The Black Space projects are systems that explore the constraints of darkness. My project plays on the idea of urban obstruction and access to public spaces. The projected video presents the reality of fenced open areas on the New York City Housing Authority properties. What should be accessible public land utilized by the affordable housing occupants turns out to be a long series of barricades wrapping around the buildings. While the video is projected, three lamps shine on the screen, making it invisible to the observer. The audience has to pass between the screen and the lamps and use their body to obstruct the light in order for the video of the urban barriers to be noticeable. In this project I continue to draw from my interest in architecture and urban design. The idea was born during lunch at the Office of Urban Design at the NYC Department of City Planning where I currently intern. A few urban planners were complaining about protected open areas in almost all Public Housing and expressed the difficulty of the ongoing conversation to remove the fences. In addition, I have been heavily influenced by my research on psychogeography and especially the book “The City As Interface” by Martijn de Waal. At the beginning my video was played through Processing and responded to mouse pressing. When the mouse was pressed, the program chose a random place of the video and played it from there. In order to challenge myself in developing a more self-evolving system, I altered the code. Once the mouse was pressed, the program chose a moment of the video based on previous input. First, when the mouse was pressed, it generated a random number from 1 to 5. Then it utilized the frame count at that moment to calculate the new start of the video. For example, when the random number generated was 1, the new start was calculated by subtracting the current frame count from the entire length of the movie and then by subtracting 1. Each number had unique operations attributed to them. That way the system has a degree of autonomy and choice as to what to reveal to its viewers. Running the project in front of a small audience in an isolated setting during the rehearsal was very successful. People were enjoying blocking the light and observing the video from that “obstructed” perspective. That position definitely focused their attention and allowed them to meditate on the video more than if it was projected regularly. I feel like the project would have been stronger if I had access to brighter lights. When none was covering the lamps you could still see a little bit of the video. During the show my work was challenging to enjoy. Due to constraints of space I had to constantly switch off my entire setting to allow other students to present their work in total darkness. As a result, my work was often omitted. In addition, there was very little space between the lamp and the video and it was difficult to encourage people to pass by it in a classroom/gallery setting. Moreover, altering the code made the video run very slowly and thus was harder to experience the urgency of the theme. In the future I would like to experiment with various spatial arrangement of the work as well as variety of obstructing lights. Perhaps adding colorful lights would enhance the experience of the work and make it more appealing to play with. Arranging the work in some sort of wide hallway or on the path to other works would also encourage viewers to engage with the system. Similarly, instead of using the laptop and its trackpad for pressing the mouse, it would be interesting to build a separate visually attractive devise of the same function that would invite the audience to influence the video. Lastly, developing a more successful code that could make the video run faster is recommended.
This was a text, video, and sound piece that uses the ArrayList function to call up individual words from a song’s lyrics at random as the song plays, creating a counterpoint to the song, the intended meaning of the song, and hopefully producing surprising new meanings for the viewer/listener. The initial song I used was Somethin’ Stupid by Frank Sinatra, which accompanied a video of my Dad dancing in Twyla Tharp’s piece Nine Sinatra Songs, which uses, of course, nine Sinatra songs for nine duets. I hoped that the dancing would emphasize the sort of contrapuntal “dance” going on between the text and the lyrics. To push this piece forward I hope to experiment with using different music and video and to make it much more self-evolving. At the moment, it is only “self-evolving” in the sense that the random progression of text, in concert with the predictable progression of the song (in the sense that it is pre-recorded), produces a sort of self-evolving meaning for the viewer/listener. However I hope to play with the text and image themselves in order to make their evolution and response to one another much more explicit. I might play with pixel glitching, now that we know how to do that. I also hope to incorporate the text into the image in a variety of different ways. I actually like the white box separated from the video, but I think there are a whole lot of other ways this could go. Callum’s idea of actually having the text in a subtitle format is great. I could even try to do a sort of sing-a-long follow the bouncing dot animation. I think that could be wonderfully confusing. Lastly, if I can manage this, I’d be interested in having a sort of ArrayList of videos with their own associate lyrics to call up at random or with some evolving ruleset. This would allow for cross-polination of text,video,sound and I think could lead to some crazy jump-cutting. Ultimately, I think I have a strong little sketch to work with here and I’m excited about the directions I’m envisioning.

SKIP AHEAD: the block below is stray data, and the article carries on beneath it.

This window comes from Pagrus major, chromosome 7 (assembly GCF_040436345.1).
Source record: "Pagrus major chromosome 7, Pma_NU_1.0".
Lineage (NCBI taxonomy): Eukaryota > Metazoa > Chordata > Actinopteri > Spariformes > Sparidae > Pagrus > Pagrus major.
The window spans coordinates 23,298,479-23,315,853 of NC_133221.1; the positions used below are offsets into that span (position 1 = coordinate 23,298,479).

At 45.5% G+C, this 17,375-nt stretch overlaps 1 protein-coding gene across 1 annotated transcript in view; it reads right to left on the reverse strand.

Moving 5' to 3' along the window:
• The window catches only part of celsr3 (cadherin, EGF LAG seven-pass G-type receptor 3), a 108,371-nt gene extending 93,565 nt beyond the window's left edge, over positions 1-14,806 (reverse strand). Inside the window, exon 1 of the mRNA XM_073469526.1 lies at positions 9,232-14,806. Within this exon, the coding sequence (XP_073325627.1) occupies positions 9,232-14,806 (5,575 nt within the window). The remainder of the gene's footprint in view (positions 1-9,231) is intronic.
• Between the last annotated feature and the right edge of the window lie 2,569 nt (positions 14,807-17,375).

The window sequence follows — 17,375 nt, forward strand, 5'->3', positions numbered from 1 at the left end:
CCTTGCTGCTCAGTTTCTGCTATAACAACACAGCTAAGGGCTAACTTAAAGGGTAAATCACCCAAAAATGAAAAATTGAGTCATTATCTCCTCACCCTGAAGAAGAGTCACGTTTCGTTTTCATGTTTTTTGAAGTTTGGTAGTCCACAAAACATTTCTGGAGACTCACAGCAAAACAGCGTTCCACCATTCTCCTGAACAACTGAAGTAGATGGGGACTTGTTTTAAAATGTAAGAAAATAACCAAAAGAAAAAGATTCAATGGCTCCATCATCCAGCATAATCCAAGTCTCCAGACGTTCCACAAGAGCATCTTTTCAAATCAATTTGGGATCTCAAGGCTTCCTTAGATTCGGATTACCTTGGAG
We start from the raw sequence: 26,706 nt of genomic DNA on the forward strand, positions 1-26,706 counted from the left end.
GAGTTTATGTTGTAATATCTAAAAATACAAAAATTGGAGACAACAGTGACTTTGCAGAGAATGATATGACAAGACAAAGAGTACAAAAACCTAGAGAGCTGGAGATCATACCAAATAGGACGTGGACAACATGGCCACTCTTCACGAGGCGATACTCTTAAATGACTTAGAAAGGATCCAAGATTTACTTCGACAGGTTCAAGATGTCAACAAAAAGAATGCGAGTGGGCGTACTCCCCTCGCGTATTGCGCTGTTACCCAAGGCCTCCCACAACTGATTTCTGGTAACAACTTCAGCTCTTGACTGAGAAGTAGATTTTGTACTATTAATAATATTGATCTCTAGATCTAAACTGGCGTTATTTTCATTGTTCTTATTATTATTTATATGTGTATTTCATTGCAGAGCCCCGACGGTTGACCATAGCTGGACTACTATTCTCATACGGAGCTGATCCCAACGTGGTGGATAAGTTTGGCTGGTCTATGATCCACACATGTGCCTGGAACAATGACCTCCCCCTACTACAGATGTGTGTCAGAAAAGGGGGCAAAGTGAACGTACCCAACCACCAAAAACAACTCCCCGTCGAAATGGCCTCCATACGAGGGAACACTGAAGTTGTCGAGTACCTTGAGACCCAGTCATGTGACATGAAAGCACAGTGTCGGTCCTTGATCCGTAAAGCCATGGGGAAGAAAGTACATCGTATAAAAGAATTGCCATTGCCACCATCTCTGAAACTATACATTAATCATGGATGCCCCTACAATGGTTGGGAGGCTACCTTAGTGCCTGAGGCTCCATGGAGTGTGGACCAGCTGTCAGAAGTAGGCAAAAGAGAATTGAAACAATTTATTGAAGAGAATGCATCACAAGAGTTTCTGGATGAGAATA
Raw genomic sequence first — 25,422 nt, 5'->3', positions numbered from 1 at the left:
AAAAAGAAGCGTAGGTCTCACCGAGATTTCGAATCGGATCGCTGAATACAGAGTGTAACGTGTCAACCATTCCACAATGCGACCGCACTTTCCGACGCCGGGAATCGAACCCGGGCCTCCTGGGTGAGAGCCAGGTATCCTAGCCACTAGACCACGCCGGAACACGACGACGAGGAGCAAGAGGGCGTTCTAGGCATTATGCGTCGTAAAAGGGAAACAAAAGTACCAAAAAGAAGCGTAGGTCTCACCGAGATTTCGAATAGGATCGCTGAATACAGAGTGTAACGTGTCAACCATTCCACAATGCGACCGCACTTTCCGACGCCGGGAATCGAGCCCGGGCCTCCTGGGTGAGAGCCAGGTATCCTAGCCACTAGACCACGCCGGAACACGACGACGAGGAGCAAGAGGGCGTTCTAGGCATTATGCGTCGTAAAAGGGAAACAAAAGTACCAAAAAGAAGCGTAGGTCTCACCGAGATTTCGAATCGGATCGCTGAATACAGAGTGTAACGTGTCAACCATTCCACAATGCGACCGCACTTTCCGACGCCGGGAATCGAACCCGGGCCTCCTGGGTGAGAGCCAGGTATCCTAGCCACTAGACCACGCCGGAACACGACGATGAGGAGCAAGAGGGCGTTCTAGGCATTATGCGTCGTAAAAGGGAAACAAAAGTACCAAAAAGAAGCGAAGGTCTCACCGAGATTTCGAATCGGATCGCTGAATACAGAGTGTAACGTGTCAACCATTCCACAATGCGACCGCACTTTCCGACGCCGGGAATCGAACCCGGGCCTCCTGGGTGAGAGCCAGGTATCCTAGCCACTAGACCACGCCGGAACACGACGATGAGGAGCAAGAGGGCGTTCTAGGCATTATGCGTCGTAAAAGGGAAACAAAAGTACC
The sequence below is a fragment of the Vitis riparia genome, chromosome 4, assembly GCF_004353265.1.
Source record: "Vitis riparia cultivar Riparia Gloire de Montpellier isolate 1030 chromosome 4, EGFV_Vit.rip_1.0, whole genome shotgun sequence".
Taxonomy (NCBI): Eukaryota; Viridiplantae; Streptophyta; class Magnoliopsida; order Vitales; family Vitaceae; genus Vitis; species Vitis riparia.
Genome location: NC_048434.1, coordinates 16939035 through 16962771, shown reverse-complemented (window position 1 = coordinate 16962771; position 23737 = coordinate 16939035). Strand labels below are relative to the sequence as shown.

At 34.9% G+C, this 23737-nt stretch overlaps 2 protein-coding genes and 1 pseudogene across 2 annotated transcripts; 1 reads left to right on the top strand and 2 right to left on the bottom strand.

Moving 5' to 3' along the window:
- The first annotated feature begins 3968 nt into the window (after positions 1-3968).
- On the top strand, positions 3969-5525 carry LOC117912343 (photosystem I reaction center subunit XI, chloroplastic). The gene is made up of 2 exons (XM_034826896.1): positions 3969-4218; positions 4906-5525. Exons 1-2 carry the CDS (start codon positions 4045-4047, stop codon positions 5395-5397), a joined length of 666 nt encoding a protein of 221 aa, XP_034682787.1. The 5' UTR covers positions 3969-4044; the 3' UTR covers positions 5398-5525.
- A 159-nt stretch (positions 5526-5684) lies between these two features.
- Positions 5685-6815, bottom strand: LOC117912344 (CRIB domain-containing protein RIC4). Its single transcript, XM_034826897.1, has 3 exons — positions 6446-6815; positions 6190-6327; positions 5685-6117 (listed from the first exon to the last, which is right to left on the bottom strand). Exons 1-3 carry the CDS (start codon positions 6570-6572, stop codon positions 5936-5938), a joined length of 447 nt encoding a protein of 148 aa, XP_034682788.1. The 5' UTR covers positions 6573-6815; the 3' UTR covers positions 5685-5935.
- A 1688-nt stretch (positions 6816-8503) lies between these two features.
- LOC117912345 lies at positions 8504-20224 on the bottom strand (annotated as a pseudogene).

The idea of working in complete darkness was exciting, but I had a hard time coming up with a system that would successfully translate to that situation. When I began working with the Kinect for my conference project, I realized I could use the Kinect for Blackspace. The thought never occurred to me before, but once I discovered that the Kinect works with an infrared camera and calculates depth it became the perfect project. I had only just begun figuring out the Kinect and at the time the possibilities seemed endless. However, I was very limited when I began due to the fact that 1. I was working with the Kinect version 1 which holds less capabilities than the second and 2. I had no idea how the “language” for the Kinect libraries worked. Daniel Shiffman’s Open Kinect for Processing libraries helped a great deal and provided complete examples for various Kinect projects such as Point Tracking and Depth Testing. It was all very overwhelming, but with time I began to understand how each of the examples functioned. The one example that stood out to me was the Point Cloud example. A point cloud is basically a large amount of points that resemble the depth of a person or object in a 3D space. Shiffman’s Point Cloud was white on a black background and rotated, giving various perspectives of whatever the camera was seeing. It seemed like the most interesting and interactive, so I decided to alter his Point Cloud for my Blackspace presentation. Working with the Kinect required an understanding of the machine itself as well as the logic of depth and distance. The new vocabulary and functions provided a great challenge for me. I had to study and interpret someone else’s code rather than one I’ve written myself. Perhaps one day I’ll be able to create my own codes with the Kinect, but not for Blackspace. The end result is a non-rotating point cloud on a black background. The points are pink when a person is closer to the Kinect, and blue if they are further away. It is a simple idea, but one that I thought would be fun and interactive for the whole class. The reason I decided to use two colors to represent the depth is because it felt more gratifying that way. People want to see results and changes, so the change from pink to blue is a fun one to watch. I also added various keyPressed() options that altered things such as changing the stroke of each point in the sketch, changing the point density (how concentrated or spread out the points are), and the tilt of the camera. I felt the project was received well and was fun for everyone. It was fun to see how everyone’s individual movements helped create and alter the sketch. I believe my project is a system due to the fact that it follows the “simple rules lead to complex phenomena” aspect of a system. The rules are simple: draw points wherever there is an object and if that object is close, make it pink, and if it is further, make it blue. However, the entirety of the system itself is complex in that there are many things to be taken into account such as object/person position, camera position, location, and movement speed. It is not self-evolving I don’t think because it does not evolve over time on its own, we cause the changes and they are reflected back to us instantly. I suppose in order to make it self-evolving there would have to be change within the code itself over time that cannot be controlled, simply followed.